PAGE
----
Review of the spectacle “The Ballad of Birds and Snakes”: This film is truly bitter and dark

This Friday, the long-awaited prequel to the “Hunger Games” series, “The Ballad of Birds and Snakes,” directed by the author of the last three films in the series, Francis Lawrence, will debut in cinemas. The plot tells the story of young Coriolanus Snow, who becomes a mentor to a tribute from District 12 during the 10th Hunger Games. In this way, we learn about his path to the position known to viewers from “The Hunger Games.” The main role is played by British actor Tom Blyth, with Rachel Zegler as his partner.

Will the film meet the expectations of “The Hunger Games” fans? Or perhaps it surpasses them, giving us something we didn’t expect at all? Read our review.

Snow in the Ruins Author: Marcin Pietrzyk

This is not fun—warns Francis Lawrence, the director of “The Hunger Games: The Ballad of Birds and Snakes,” in the first scenes of the film. On the screen, we see a snow-covered panorama of the ruined city. Two children are walking through it—desperate, hungry, terrified. They are lucky: they find food remains in the garbage. Others will pay for their survival with their own humanity when frozen human bodies become a source of food for them…

“Twilight” and the original “The Hunger Games” created a new genre in Hollywood—YA (young adult). Since then, many productions have been created on the foundations they built. However, most of them are not worth mentioning. YA quickly became a synonym for trash and infantilism in cinema. That’s why “The Ballad of Birds and Snakes” makes such a strong declaration at the very beginning. Lawrence brings YA back to cinema, reminding us that this trend has a beautiful and rich tradition, and that there is also room here to raise really serious existential issues (in America, “The Sorcerer of the Archipelago” by Ursula K. Le Guin is considered YA literature!).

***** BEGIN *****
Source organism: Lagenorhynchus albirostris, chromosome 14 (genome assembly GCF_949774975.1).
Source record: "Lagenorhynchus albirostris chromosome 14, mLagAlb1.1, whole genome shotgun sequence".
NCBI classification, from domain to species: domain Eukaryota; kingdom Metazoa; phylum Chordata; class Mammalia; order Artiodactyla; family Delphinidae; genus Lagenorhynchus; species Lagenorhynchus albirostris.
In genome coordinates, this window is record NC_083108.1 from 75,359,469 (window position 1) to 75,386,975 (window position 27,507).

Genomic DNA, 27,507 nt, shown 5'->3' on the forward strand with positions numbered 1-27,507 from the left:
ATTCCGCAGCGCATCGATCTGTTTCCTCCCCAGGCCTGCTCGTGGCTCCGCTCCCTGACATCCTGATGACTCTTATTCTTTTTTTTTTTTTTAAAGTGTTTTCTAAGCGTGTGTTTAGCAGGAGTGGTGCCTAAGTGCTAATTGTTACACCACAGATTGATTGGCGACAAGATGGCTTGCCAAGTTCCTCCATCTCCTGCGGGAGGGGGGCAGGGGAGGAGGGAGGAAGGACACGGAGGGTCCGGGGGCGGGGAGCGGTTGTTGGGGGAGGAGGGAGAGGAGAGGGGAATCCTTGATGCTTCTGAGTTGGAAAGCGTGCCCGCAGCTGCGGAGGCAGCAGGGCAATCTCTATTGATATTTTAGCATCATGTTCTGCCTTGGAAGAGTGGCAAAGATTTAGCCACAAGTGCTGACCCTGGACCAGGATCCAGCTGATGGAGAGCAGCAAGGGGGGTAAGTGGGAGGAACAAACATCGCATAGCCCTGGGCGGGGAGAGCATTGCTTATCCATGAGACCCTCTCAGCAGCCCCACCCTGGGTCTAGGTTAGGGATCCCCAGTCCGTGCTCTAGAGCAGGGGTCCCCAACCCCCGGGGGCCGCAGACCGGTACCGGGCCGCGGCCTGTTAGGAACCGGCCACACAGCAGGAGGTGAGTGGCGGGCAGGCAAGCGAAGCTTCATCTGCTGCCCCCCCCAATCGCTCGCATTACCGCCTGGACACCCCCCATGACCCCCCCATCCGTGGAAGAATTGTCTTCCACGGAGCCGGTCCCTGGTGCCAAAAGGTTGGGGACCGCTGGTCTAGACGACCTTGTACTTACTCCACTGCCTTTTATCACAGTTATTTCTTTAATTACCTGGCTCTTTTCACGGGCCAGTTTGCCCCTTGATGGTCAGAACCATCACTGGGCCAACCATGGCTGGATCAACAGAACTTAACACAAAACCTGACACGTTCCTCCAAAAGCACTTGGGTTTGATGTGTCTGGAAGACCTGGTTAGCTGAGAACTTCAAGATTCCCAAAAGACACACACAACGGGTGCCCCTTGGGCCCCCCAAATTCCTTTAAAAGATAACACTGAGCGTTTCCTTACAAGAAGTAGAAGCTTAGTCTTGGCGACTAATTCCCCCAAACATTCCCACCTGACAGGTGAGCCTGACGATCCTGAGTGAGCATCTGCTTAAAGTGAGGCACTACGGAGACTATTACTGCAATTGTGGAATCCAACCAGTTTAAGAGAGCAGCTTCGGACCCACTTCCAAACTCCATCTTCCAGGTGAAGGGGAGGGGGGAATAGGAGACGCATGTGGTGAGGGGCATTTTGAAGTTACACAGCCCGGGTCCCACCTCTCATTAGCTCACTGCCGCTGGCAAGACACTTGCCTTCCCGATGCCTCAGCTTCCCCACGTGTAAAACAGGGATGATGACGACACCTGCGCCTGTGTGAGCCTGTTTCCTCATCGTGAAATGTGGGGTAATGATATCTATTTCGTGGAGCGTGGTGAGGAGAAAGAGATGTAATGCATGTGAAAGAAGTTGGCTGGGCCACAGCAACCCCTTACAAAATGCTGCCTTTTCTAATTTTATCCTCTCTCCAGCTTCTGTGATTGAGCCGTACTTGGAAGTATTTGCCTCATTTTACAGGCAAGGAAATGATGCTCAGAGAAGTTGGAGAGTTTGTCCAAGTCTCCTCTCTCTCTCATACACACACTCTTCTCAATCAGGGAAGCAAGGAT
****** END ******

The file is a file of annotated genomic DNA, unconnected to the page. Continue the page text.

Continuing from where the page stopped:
However, it does not end with the declaration. Francis Lawrence has written a three-act story about the price we pay for survival. Our main teacher of this bitter lesson will be young Coriolanus Snow (Tom Blyth), heir to the legend of the Capitol. His father died during the war, and without him, the Snow family’s stature diminished. Coriolanus tries to get it back. In front of his peers, he maintains the appearance of a proud patrician, although in reality, he cannot even afford food. He fights for the best possible grades to win a prize and the associated funds that may be the last resort for him, his cousin, and grandmother. When the rules of the game are changed, he will continue to fight—for the survival of Lucy Gray Baird (Rachel Zegler), a tribute from District Twelve.

The entire review of “The Hunger Games: The Ballad of Birds and Snakes” can be found on its card

Trailer for the film “The Hunger Games: The Ballad of Birds and Snakes.”

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